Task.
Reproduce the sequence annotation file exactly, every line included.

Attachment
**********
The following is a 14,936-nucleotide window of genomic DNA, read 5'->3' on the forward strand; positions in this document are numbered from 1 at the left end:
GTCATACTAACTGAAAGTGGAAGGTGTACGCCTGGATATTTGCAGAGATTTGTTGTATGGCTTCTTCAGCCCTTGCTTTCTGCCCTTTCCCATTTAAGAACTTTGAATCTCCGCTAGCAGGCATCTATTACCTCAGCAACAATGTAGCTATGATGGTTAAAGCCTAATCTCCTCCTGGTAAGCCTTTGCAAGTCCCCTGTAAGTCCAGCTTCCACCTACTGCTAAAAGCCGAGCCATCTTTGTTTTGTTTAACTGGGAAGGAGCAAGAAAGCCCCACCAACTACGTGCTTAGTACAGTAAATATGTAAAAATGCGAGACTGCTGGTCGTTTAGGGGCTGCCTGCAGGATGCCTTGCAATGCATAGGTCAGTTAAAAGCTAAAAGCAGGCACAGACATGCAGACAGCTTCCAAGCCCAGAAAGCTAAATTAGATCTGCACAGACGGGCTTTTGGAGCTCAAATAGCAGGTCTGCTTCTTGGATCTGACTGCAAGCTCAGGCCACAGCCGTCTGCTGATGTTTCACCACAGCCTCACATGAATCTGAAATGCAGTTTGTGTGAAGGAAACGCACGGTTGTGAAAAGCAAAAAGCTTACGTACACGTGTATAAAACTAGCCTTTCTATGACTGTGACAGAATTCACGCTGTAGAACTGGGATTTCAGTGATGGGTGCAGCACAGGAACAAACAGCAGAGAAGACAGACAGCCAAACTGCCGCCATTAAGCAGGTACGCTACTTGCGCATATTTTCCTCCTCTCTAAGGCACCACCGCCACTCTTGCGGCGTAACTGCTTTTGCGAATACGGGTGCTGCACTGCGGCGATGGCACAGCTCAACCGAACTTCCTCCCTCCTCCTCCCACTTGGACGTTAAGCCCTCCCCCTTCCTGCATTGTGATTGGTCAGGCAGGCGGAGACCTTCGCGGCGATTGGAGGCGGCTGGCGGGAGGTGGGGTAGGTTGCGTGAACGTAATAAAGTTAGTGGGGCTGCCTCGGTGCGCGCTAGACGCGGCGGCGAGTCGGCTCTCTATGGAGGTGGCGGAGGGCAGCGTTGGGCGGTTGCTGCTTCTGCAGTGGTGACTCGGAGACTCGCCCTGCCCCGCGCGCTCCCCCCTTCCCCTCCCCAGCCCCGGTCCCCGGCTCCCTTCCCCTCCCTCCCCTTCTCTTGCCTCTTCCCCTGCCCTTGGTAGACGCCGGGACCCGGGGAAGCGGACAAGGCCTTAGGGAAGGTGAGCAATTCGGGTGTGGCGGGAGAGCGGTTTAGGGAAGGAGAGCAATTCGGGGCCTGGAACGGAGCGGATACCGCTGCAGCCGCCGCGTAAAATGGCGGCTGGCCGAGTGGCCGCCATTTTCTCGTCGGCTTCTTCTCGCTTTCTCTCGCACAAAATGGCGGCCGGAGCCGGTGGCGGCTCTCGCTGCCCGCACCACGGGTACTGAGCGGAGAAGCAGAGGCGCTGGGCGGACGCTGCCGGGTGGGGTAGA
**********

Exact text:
The following is a 14,936-nucleotide window of genomic DNA, read 5'->3' on the forward strand; positions in this document are numbered from 1 at the left end:
GTCATACTAACTGAAAGTGGAAGGTGTACGCCTGGATATTTGCAGAGATTTGTTGTATGGCTTCTTCAGCCCTTGCTTTCTGCCCTTTCCCATTTAAGAACTTTGAATCTCCGCTAGCAGGCATCTATTACCTCAGCAACAATGTAGCTATGATGGTTAAAGCCTAATCTCCTCCTGGTAAGCCTTTGCAAGTCCCCTGTAAGTCCAGCTTCCACCTACTGCTAAAAGCCGAGCCATCTTTGTTTTGTTTAACTGGGAAGGAGCAAGAAAGCCCCACCAACTACGTGCTTAGTACAGTAAATATGTAAAAATGCGAGACTGCTGGTCGTTTAGGGGCTGCCTGCAGGATGCCTTGCAATGCATAGGTCAGTTAAAAGCTAAAAGCAGGCACAGACATGCAGACAGCTTCCAAGCCCAGAAAGCTAAATTAGATCTGCACAGACGGGCTTTTGGAGCTCAAATAGCAGGTCTGCTTCTTGGATCTGACTGCAAGCTCAGGCCACAGCCGTCTGCTGATGTTTCACCACAGCCTCACATGAATCTGAAATGCAGTTTGTGTGAAGGAAACGCACGGTTGTGAAAAGCAAAAAGCTTACGTACACGTGTATAAAACTAGCCTTTCTATGACTGTGACAGAATTCACGCTGTAGAACTGGGATTTCAGTGATGGGTGCAGCACAGGAACAAACAGCAGAGAAGACAGACAGCCAAACTGCCGCCATTAAGCAGGTACGCTACTTGCGCATATTTTCCTCCTCTCTAAGGCACCACCGCCACTCTTGCGGCGTAACTGCTTTTGCGAATACGGGTGCTGCACTGCGGCGATGGCACAGCTCAACCGAACTTCCTCCCTCCTCCTCCCACTTGGACGTTAAGCCCTCCCCCTTCCTGCATTGTGATTGGTCAGGCAGGCGGAGACCTTCGCGGCGATTGGAGGCGGCTGGCGGGAGGTGGGGTAGGTTGCGTGAACGTAATAAAGTTAGTGGGGCTGCCTCGGTGCGCGCTAGACGCGGCGGCGAGTCGGCTCTCTATGGAGGTGGCGGAGGGCAGCGTTGGGCGGTTGCTGCTTCTGCAGTGGTGACTCGGAGACTCGCCCTGCCCCGCGCGCTCCCCCCTTCCCCTCCCCAGCCCCGGTCCCCGGCTCCCTTCCCCTCCCTCCCCTTCTCTTGCCTCTTCCCCTGCCCTTGGTAGACGCCGGGACCCGGGGAAGCGGACAAGGCCTTAGGGAAGGTGAGCAATTCGGGTGTGGCGGGAGAGCGGTTTAGGGAAGGAGAGCAATTCGGGGCCTGGAACGGAGCGGATACCGCTGCAGCCGCCGCGTAAAATGGCGGCTGGCCGAGTGGCCGCCATTTTCTCGTCGGCTTCTTCTCGCTTTCTCTCGCACAAAATGGCGGCCGGAGCCGGTGGCGGCTCTCGCTGCCCGCACCACGGGTACTGAGCGGAGAAGCAGAGGCGCTGGGCGGACGCTGCCGGGTGGGGTAGA